Gordon, who has treated people with COVID-induced trauma for the past year at his treatment headquarters The Center For Mind-Body Medicine, began to notice certain manifestations of the pandemic’s toll on mental health. “For some people it’s pretty constant: They’re chronically irritated, angry, having difficulty sleeping, or having difficulty concentrating,” he tells Bustle. “Often the freeze response will continue, which makes you numb to emotions when you’re feeling overwhelmed so you become unable to do anything about it — even get out of bed.”
On a physiological level, Gordon explains the chronic state of fight or flight affects your emotions and even cognitive abilities. “Fight or flight activity happens in the amygdala, the portion of the emotional brain responsible for fear and anger,” he says. “The number of cells there increase while activity in the frontal part of the cerebral cortex goes down. Those are areas responsible for self-awareness and for thoughtful decision-making.” Besides that, the connections between the vagus nerve and other cranial nerves — which govern speech and facial expression — are damaged, says Gordon. “So on a biological level, we’re in this state where we’re not connected to our rational mind or our self-awareness, which is why any approach to trauma really has to begin with helping people come back into balance.”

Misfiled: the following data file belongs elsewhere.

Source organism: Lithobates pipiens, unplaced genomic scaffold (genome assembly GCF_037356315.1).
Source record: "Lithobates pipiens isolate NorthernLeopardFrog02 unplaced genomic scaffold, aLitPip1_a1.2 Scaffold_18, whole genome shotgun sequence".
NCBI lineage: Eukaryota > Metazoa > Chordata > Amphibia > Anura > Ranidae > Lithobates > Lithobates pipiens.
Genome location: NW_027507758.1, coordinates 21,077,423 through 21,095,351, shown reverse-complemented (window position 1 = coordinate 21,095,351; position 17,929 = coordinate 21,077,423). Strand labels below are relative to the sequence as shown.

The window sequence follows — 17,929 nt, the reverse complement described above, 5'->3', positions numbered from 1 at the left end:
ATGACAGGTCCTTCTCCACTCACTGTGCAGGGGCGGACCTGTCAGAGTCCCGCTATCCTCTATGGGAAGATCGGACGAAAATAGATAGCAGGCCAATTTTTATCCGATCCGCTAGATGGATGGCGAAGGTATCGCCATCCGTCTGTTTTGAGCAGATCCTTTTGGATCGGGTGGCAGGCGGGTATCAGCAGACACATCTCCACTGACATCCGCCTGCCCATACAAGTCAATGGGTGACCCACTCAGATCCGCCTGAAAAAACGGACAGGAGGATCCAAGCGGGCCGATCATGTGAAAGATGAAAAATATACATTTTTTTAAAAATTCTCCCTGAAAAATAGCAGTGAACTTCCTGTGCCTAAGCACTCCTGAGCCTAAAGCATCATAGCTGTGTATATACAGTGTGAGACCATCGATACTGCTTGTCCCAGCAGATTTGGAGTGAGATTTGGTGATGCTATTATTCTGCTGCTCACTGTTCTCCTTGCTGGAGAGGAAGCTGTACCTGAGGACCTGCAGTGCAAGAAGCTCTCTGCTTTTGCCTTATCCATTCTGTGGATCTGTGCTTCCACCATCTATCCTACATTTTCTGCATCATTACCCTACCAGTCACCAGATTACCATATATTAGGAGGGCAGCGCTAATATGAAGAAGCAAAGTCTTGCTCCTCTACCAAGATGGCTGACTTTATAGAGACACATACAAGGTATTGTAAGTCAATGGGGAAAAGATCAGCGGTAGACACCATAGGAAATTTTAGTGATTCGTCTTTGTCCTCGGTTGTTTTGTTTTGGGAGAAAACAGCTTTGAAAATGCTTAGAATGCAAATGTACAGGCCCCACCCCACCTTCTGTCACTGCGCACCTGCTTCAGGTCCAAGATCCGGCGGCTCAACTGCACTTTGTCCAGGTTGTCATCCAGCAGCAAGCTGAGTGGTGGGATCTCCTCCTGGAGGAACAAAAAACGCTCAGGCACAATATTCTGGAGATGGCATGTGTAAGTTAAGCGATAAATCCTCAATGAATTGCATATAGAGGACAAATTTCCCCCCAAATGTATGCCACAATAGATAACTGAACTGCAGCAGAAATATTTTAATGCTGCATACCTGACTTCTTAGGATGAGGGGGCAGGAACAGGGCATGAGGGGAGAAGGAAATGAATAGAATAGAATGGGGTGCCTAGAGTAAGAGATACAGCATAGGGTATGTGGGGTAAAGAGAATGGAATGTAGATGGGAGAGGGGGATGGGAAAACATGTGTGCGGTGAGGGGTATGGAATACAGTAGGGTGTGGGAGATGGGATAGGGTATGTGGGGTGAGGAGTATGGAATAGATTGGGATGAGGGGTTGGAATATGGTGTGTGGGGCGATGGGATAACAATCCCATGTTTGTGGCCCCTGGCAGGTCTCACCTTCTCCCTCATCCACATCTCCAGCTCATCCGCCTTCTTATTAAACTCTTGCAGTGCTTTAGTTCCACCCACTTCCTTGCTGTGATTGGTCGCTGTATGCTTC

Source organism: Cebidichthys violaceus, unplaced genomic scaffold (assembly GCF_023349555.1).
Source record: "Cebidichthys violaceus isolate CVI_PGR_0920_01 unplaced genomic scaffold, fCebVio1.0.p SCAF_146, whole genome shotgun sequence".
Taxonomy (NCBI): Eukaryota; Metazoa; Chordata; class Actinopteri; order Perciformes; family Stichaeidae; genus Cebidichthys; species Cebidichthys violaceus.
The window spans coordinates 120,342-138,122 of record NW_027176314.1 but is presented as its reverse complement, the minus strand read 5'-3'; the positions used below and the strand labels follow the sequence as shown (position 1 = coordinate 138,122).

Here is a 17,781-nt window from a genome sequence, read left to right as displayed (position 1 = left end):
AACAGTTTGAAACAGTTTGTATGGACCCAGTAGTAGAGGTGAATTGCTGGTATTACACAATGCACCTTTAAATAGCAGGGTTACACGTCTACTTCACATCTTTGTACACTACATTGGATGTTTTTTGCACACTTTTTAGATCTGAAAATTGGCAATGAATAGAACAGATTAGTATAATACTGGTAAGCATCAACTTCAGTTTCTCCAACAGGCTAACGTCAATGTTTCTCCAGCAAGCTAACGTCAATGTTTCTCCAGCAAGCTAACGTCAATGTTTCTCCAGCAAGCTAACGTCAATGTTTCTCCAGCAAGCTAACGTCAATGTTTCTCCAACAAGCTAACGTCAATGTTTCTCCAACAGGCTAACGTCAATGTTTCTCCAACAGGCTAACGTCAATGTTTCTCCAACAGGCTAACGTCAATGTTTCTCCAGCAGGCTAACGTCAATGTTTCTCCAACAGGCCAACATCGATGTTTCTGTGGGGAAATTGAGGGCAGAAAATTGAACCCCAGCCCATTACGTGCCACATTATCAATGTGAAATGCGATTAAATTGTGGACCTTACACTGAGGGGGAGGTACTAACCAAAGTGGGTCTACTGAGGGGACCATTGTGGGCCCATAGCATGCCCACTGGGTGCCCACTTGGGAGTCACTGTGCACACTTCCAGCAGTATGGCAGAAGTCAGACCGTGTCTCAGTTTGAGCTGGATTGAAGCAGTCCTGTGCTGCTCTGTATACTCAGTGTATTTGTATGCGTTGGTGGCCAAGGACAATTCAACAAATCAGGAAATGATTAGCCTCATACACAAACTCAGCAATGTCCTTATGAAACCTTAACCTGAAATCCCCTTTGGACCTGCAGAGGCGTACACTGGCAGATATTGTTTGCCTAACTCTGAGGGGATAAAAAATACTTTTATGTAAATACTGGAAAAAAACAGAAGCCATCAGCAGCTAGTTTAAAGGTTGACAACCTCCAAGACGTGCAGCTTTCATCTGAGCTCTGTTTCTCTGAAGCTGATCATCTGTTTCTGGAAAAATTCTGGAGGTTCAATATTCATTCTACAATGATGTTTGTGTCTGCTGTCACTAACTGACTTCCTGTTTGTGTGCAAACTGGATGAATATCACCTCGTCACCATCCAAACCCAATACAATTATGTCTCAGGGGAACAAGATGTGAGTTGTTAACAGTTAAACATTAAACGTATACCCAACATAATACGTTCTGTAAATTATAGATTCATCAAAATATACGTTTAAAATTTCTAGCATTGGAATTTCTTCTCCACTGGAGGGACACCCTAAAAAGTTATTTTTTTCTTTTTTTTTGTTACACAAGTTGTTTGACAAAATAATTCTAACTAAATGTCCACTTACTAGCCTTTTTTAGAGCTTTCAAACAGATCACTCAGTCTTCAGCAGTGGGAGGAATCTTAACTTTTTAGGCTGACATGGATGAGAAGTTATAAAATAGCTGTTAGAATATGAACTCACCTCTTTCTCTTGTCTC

“The levels of anxiety and depression are already going way up, and will keep doing so unless we address them.”
But, if Gordon — who’s spent over 25 years researching and helping people heal from trauma — is correct in diagnosing the entire world’s population with trauma from the pandemic... what happens if you don’t confront it? “The effects are already starting. If you’re in a state of chronic anxiety agitation, or you’re feeling emotionally shut down, your blood pressure is going up, your heart rate is going up, and you’re more likely to develop cardiac problems,” says Gordon. The continually raised levels of cortisol (the stress hormone), he explains, can lead to health problems like diabetes. “The levels of anxiety and depression are already going way up, and will keep doing so unless we address them,” he says.
Some who are traumatized can even turn to substance abuse and behavioral issues to deal with the chronic stress, according to Gordon, who points to a similar effect in post-war societies. “There’s a cascade of behavior that can be catalyzed by a continual out-of-balance state,” he says. That’s where the healing comes in — the root of which is, essentially, self-care. “This pandemic should be a wake up call that we all need to learn how to take better care of ourselves,” says Gordon. “It’s not only about healing the trauma — it’s about putting ourselves into a state of balance so we can deal with the inevitable challenges that are going to come sooner or later.”
Healing From Trauma: Belly Breathing, Movement, & More